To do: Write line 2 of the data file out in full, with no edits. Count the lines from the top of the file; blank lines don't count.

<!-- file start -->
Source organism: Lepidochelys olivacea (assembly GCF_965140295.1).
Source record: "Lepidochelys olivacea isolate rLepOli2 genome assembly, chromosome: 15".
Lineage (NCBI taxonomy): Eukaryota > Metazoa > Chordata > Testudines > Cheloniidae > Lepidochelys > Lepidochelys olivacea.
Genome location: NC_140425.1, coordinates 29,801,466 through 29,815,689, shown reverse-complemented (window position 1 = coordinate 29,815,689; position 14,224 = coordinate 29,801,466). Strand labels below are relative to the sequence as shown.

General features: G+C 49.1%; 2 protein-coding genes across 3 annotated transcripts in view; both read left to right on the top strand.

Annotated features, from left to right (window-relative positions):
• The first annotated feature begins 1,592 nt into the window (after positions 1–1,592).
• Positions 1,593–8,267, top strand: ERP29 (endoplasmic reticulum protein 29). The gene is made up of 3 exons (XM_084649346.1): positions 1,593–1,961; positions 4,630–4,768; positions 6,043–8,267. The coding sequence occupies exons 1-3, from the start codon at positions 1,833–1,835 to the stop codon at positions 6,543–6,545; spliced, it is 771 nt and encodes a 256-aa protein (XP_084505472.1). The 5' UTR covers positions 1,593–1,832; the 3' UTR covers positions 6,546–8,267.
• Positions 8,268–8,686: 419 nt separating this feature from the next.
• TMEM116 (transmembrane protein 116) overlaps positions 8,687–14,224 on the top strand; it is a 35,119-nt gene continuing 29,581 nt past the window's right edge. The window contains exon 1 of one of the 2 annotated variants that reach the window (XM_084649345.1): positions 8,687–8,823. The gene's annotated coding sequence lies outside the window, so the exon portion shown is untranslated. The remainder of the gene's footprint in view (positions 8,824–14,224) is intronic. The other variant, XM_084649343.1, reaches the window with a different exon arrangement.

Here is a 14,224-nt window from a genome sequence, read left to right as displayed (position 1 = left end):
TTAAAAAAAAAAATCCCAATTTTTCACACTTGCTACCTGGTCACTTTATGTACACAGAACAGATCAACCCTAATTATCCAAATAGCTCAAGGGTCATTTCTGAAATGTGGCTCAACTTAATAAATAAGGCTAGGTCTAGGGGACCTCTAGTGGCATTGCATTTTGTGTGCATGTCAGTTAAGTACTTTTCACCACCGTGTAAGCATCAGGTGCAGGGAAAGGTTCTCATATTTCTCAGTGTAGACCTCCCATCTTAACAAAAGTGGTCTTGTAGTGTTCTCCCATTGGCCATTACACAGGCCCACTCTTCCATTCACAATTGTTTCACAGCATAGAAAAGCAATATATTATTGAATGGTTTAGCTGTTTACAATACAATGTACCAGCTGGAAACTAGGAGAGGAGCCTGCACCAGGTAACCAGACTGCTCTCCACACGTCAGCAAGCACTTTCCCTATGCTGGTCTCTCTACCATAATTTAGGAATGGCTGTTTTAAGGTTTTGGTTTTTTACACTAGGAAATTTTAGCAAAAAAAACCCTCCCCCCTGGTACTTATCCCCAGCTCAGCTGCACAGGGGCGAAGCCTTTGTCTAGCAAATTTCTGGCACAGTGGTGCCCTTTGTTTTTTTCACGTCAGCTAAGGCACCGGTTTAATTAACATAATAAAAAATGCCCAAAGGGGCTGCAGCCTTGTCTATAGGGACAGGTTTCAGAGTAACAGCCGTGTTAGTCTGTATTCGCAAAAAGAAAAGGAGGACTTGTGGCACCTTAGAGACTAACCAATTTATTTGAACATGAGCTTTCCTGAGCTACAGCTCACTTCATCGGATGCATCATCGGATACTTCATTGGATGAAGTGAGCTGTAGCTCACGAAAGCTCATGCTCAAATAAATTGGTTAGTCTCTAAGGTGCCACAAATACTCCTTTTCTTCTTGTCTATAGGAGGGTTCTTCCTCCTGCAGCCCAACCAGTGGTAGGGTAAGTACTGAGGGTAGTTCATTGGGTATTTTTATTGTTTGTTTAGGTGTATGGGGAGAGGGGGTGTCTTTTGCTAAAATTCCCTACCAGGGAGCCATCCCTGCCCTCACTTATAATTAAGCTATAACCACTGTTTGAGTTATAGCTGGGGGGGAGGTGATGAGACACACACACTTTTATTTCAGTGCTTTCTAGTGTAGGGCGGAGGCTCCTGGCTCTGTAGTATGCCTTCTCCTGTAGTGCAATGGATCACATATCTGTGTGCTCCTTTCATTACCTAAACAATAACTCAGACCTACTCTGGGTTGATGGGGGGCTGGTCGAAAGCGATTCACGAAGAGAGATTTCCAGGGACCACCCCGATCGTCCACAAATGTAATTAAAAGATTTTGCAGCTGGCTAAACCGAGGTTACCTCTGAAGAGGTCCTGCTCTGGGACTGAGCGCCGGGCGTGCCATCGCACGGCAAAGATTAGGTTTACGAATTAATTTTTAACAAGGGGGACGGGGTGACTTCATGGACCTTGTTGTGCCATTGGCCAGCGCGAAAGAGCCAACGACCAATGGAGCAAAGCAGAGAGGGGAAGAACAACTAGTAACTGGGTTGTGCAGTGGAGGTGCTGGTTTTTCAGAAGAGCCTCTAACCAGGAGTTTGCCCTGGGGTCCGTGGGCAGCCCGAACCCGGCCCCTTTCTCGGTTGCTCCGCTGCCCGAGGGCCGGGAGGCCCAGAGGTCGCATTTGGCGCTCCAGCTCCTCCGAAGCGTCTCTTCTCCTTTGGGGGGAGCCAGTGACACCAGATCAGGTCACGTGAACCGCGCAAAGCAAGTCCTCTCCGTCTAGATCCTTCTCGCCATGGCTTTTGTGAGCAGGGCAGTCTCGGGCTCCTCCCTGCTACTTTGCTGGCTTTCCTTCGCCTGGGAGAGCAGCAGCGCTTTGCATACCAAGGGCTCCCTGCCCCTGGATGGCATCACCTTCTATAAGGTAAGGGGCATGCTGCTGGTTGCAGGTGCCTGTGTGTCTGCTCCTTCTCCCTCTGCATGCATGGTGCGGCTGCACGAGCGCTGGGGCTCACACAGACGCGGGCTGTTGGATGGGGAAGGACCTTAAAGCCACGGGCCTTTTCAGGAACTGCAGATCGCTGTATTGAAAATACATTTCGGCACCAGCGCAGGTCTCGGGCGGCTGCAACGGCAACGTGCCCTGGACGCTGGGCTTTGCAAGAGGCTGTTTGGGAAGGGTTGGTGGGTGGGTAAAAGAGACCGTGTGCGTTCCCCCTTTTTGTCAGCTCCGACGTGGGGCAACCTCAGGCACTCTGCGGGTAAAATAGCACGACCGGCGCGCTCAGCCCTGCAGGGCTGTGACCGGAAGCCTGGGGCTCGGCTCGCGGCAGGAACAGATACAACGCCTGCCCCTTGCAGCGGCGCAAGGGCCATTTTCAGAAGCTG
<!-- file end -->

Source record: "Lepidochelys olivacea isolate rLepOli2 genome assembly, chromosome: 15".